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Bond House Projects | a blip. | Pablo de Laborde Lascaris
17/06/2016 - 01/07/2016
The warning signal on a radar screen, that small mistake you don’t immediately notice. The tool slips, the material fights back, an unexpected and minor deviation. Sculpture is a combination of experiments, problems, and solutions. The process often leads into unfamiliar territory, jolting your intentions and forcing you to seek alternative routes.
Japanese ceramicists use a technique known as Kintsugi or Kintsukori to repair broken pottery. Using a lacquer made with precious metals artisans reassemble the broken parts. Rather than attempt to hide the shattering of the object, the gold, silver or platinum lacquers trace the fault lines and bear witness to the object’s history.
Wooden scientific instruments, tesla coils, pools of oil, components with unconventional shapes and inhuman geometry; Pablo’s handmade hybrids are suggestive of their industrial parentage, antiquated hi-tech infrastructure.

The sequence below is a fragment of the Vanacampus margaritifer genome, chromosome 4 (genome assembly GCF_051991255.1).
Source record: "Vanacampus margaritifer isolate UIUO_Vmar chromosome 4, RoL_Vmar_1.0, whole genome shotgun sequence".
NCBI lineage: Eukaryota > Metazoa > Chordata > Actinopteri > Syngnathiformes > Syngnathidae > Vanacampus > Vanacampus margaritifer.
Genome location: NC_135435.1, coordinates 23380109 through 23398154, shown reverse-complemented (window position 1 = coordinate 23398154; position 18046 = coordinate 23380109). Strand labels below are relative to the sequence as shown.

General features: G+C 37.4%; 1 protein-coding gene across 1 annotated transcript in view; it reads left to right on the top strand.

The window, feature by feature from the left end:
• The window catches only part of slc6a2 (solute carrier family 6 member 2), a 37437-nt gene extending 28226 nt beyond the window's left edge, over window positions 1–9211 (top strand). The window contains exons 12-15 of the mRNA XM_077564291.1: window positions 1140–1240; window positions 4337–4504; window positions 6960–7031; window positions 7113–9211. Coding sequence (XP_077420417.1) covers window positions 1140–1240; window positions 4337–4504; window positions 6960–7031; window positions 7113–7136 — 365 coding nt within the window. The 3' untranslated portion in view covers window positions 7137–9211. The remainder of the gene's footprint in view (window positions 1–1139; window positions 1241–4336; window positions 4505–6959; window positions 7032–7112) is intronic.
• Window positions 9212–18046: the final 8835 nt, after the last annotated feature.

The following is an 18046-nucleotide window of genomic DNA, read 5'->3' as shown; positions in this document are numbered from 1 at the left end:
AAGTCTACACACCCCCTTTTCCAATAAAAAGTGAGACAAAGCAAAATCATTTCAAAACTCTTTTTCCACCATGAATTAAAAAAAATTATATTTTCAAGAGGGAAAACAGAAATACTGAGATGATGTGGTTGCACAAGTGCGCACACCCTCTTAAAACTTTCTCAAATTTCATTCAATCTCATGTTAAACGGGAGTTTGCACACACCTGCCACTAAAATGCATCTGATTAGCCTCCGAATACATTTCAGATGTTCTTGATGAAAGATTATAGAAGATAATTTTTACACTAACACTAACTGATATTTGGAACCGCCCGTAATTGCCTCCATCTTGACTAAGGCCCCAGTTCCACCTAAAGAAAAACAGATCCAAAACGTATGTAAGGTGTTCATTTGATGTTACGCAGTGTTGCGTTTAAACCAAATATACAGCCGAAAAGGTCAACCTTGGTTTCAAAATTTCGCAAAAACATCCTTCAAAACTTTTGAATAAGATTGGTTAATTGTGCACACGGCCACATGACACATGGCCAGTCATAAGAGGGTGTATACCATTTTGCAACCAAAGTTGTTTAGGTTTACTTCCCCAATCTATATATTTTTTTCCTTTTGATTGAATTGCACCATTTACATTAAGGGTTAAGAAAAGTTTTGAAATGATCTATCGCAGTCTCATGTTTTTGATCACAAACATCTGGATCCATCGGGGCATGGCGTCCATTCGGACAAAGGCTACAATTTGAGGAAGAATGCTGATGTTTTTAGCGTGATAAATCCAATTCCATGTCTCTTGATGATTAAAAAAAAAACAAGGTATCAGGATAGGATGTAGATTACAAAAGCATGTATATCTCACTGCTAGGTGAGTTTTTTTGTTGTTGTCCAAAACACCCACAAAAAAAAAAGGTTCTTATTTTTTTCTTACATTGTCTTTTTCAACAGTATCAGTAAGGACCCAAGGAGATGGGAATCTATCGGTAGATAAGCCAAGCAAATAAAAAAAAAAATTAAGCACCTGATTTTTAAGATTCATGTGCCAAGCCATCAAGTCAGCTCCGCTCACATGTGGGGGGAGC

At first glance his palette of materials seems to eschew the contemporary. The pieces ask us to reconsider functional forms from another era; ceramic capacitors, rivets and sails. Then you realise that what you thought was copper plate is meticulously applied sticky tape, and that expanding foam forms the heart of these objects whose functions are implied but somehow lost through their mutations. These hollowed-out forms speculate possible pasts that we can only recognize as shadows.
Pablo’s work is meticulous in its exploration; his processes seem baffling and slow. I ask myself – Why would you even think to make something that way? Until it dawns on me that simple solutions are often quite brutal in their efficiency. Pablo has no simple solutions up his sleeve, but fragile speculations and repetitive deviations. Maddening failure is printed in every process; here is the unbroken pot, rescued and remade. Here is a blip asserting itself, the ghost of the machine.